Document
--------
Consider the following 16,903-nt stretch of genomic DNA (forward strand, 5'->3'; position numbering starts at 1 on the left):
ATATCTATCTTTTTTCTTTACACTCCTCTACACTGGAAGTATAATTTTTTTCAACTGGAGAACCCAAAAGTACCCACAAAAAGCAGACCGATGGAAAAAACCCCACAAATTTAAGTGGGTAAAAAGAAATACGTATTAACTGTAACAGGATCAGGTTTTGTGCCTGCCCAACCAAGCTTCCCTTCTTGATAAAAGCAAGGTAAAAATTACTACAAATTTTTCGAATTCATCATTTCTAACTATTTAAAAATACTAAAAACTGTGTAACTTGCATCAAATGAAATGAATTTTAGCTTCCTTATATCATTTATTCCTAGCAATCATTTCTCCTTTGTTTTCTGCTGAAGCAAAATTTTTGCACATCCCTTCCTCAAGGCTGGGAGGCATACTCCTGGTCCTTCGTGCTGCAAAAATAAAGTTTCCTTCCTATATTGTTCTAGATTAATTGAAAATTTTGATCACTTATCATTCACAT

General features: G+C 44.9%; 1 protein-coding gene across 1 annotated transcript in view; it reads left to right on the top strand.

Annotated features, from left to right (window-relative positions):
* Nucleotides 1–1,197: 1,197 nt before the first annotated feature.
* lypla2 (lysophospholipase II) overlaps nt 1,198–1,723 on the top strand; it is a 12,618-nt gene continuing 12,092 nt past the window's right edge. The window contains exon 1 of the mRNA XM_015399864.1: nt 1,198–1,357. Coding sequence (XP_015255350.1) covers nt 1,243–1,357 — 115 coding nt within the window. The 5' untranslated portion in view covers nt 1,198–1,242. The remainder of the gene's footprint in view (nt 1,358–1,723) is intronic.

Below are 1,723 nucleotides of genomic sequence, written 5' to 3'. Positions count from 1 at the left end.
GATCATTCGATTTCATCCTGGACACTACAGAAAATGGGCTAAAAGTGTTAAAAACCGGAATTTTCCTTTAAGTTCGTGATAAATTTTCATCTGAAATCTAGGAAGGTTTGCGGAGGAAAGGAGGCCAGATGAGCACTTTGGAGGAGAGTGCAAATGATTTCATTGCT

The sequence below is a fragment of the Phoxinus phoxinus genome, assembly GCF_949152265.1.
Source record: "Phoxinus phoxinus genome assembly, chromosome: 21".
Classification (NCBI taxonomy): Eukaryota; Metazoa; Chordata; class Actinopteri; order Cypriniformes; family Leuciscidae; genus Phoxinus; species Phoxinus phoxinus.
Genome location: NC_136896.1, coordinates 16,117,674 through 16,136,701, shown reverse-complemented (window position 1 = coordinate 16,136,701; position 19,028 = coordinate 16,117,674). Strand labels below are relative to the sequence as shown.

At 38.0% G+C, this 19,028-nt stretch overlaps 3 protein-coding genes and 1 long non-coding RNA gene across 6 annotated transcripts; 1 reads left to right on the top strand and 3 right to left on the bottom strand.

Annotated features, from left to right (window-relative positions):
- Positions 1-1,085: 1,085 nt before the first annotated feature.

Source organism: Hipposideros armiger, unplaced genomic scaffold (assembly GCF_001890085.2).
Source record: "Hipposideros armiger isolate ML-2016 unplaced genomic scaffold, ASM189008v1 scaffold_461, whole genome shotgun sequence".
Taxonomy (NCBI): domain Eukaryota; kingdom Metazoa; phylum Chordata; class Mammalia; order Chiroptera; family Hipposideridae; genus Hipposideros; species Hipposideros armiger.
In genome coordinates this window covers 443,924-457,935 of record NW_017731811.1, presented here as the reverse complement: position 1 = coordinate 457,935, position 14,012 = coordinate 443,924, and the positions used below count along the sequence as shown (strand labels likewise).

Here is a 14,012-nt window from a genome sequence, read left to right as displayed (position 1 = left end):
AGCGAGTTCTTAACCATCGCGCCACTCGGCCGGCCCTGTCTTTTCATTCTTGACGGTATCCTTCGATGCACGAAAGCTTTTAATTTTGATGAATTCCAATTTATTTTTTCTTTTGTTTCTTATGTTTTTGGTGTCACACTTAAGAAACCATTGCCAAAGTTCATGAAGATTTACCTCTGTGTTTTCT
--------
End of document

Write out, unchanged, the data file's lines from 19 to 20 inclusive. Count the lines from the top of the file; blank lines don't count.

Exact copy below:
In genome coordinates this window covers 443,924-457,935 of record NW_017731811.1, presented here as the reverse complement: position 1 = coordinate 457,935, position 14,012 = coordinate 443,924, and the positions used below count along the sequence as shown (strand labels likewise).

Here is a 14,012-nt window from a genome sequence, read left to right as displayed (position 1 = left end):